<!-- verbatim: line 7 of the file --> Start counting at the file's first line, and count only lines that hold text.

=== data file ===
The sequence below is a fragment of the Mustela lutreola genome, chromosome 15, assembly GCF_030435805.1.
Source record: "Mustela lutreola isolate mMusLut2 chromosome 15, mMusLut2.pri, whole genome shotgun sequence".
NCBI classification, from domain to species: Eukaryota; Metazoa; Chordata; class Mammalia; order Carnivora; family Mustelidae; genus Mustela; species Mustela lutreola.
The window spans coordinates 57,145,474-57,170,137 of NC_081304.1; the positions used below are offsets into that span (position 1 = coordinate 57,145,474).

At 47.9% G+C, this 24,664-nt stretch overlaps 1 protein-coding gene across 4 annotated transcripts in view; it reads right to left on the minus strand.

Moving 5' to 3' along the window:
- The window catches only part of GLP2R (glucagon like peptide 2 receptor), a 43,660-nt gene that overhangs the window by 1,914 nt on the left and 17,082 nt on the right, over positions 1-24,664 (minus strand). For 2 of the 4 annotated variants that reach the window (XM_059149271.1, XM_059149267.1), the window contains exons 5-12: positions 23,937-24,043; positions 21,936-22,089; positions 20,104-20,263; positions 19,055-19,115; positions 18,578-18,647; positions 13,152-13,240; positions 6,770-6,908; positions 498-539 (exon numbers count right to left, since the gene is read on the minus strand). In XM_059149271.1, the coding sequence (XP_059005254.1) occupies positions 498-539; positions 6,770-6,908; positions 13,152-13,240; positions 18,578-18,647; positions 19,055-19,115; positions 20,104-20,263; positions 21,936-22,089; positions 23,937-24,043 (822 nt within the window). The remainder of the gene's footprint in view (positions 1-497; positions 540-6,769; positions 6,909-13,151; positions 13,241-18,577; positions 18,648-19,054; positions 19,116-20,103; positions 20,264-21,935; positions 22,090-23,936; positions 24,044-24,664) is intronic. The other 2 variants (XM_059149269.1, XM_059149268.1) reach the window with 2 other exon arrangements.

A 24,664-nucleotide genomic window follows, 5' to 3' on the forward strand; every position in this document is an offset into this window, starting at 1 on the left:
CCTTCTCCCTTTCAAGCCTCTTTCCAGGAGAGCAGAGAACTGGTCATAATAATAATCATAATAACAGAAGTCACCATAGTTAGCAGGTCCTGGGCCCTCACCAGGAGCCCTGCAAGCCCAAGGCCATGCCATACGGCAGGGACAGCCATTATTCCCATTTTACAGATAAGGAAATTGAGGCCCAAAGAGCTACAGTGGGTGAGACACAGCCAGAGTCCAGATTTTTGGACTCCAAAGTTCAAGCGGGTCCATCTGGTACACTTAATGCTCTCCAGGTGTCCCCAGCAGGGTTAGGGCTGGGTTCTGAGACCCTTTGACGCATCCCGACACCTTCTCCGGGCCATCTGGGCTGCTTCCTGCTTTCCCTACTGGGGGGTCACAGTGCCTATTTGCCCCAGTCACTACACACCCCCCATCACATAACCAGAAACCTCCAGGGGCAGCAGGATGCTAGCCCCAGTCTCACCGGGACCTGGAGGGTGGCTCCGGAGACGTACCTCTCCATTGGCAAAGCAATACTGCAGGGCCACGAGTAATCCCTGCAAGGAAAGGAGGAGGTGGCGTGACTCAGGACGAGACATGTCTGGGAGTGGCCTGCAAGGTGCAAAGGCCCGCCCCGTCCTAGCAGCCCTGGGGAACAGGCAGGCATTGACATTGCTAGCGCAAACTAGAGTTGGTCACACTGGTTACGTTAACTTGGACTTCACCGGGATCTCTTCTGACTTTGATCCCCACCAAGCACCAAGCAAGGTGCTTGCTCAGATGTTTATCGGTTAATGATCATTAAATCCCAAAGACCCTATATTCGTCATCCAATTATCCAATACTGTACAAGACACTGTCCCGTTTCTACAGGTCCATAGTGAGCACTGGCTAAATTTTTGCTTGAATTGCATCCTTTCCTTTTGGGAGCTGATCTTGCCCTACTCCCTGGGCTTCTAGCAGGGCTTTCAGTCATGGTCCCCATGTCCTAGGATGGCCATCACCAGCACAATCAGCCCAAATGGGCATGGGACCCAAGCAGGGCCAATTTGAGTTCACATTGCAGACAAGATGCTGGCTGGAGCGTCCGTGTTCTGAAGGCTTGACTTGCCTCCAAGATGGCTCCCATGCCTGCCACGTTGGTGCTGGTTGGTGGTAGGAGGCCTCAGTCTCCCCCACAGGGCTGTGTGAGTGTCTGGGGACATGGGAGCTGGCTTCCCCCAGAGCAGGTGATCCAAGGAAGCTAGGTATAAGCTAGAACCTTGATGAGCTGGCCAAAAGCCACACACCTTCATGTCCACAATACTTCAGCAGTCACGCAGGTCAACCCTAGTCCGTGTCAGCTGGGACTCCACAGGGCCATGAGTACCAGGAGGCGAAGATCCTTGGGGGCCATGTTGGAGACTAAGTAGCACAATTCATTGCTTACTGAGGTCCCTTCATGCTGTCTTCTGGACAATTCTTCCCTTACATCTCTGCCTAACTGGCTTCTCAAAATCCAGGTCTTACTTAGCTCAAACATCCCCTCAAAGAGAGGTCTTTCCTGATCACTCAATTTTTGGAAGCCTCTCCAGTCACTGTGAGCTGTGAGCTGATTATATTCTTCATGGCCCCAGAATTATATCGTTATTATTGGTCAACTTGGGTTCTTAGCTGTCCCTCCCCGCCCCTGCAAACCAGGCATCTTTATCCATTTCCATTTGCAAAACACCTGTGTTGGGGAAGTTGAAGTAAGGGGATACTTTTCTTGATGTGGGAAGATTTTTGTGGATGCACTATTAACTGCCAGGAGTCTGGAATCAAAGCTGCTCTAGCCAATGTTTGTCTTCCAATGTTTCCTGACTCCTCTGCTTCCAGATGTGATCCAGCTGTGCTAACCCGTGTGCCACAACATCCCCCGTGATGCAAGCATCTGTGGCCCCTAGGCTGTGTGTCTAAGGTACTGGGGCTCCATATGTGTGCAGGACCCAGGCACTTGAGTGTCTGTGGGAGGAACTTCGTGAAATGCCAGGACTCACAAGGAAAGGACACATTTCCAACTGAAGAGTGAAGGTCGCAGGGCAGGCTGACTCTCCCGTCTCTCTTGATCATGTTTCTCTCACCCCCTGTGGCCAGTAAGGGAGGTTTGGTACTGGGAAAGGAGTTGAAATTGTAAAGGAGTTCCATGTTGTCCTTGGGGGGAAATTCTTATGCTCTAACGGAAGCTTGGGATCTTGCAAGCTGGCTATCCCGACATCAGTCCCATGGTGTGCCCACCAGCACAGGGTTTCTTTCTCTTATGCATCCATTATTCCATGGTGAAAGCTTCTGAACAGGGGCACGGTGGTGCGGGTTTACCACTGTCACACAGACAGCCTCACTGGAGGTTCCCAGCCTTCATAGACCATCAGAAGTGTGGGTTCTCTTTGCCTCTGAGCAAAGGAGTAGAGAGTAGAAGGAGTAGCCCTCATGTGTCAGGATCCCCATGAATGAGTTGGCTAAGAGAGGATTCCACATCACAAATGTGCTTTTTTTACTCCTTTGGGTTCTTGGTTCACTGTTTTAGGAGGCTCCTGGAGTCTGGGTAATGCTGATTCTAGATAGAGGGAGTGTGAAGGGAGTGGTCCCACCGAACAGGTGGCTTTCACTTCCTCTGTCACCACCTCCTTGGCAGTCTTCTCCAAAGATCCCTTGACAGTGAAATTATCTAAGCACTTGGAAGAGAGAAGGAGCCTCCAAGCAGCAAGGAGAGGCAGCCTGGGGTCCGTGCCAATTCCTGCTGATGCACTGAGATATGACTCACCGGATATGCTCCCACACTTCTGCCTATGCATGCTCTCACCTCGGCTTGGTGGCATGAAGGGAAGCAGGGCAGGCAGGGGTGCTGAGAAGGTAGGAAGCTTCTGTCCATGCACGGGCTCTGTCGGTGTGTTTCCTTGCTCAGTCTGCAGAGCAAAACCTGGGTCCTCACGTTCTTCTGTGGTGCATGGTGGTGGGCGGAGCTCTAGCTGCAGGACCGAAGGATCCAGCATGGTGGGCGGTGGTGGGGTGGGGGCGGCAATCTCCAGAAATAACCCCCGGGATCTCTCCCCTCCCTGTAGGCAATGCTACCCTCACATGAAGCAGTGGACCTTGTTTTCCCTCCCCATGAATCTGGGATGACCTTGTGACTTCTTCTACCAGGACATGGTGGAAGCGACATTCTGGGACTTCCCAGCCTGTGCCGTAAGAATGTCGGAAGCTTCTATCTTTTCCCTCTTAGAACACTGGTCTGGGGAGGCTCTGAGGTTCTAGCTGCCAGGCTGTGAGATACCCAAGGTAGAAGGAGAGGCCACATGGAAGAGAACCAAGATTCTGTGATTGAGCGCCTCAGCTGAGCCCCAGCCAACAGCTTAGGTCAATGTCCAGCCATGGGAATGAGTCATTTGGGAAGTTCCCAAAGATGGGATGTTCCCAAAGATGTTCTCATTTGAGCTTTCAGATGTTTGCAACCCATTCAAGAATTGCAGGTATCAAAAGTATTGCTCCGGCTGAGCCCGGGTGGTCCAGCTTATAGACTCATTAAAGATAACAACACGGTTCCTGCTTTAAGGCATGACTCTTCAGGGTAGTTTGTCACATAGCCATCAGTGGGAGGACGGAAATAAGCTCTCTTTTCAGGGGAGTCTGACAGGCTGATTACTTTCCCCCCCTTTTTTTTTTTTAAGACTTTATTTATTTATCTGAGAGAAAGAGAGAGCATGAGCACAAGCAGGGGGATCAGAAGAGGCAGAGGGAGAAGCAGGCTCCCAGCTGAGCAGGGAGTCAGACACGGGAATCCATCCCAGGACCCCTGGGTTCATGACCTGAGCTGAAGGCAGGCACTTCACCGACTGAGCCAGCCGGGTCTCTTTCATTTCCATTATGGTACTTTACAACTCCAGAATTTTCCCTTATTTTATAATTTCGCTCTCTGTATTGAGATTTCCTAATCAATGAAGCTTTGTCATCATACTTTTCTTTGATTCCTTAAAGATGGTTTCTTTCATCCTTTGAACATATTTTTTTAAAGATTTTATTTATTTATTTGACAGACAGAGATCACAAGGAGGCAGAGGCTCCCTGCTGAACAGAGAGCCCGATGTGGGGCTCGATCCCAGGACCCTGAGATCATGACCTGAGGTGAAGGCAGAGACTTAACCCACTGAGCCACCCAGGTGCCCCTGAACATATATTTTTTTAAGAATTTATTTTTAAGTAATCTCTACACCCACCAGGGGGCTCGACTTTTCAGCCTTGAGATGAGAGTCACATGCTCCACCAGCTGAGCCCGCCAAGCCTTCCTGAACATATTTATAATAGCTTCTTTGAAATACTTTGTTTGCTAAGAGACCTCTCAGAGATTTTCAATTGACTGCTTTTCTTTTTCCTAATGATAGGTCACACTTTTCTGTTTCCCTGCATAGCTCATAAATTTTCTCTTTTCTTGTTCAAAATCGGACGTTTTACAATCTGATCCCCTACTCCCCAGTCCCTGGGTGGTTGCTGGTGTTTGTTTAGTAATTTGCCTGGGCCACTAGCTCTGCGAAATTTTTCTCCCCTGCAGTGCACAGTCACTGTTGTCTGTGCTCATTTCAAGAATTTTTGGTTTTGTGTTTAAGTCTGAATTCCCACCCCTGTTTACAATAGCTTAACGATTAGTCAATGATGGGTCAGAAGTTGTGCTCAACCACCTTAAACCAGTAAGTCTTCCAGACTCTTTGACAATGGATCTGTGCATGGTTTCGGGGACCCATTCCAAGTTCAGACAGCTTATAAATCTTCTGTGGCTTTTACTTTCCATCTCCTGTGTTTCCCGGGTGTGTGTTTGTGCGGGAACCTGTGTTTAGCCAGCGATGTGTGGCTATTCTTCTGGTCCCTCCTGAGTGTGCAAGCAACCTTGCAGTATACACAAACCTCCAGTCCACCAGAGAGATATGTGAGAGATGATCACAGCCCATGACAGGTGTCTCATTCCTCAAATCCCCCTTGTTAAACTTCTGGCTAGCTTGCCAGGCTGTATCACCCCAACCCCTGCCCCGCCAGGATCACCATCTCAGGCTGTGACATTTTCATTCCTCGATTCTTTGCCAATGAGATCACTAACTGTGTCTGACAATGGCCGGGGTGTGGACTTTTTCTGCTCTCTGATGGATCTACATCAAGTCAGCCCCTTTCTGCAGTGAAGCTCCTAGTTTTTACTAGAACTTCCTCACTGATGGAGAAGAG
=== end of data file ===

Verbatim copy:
- The window catches only part of GLP2R (glucagon like peptide 2 receptor), a 43,660-nt gene that overhangs the window by 1,914 nt on the left and 17,082 nt on the right, over positions 1-24,664 (minus strand). For 2 of the 4 annotated variants that reach the window (XM_059149271.1, XM_059149267.1), the window contains exons 5-12: positions 23,937-24,043; positions 21,936-22,089; positions 20,104-20,263; positions 19,055-19,115; positions 18,578-18,647; positions 13,152-13,240; positions 6,770-6,908; positions 498-539 (exon numbers count right to left, since the gene is read on the minus strand). In XM_059149271.1, the coding sequence (XP_059005254.1) occupies positions 498-539; positions 6,770-6,908; positions 13,152-13,240; positions 18,578-18,647; positions 19,055-19,115; positions 20,104-20,263; positions 21,936-22,089; positions 23,937-24,043 (822 nt within the window). The remainder of the gene's footprint in view (positions 1-497; positions 540-6,769; positions 6,909-13,151; positions 13,241-18,577; positions 18,648-19,054; positions 19,116-20,103; positions 20,264-21,935; positions 22,090-23,936; positions 24,044-24,664) is intronic. The other 2 variants (XM_059149269.1, XM_059149268.1) reach the window with 2 other exon arrangements.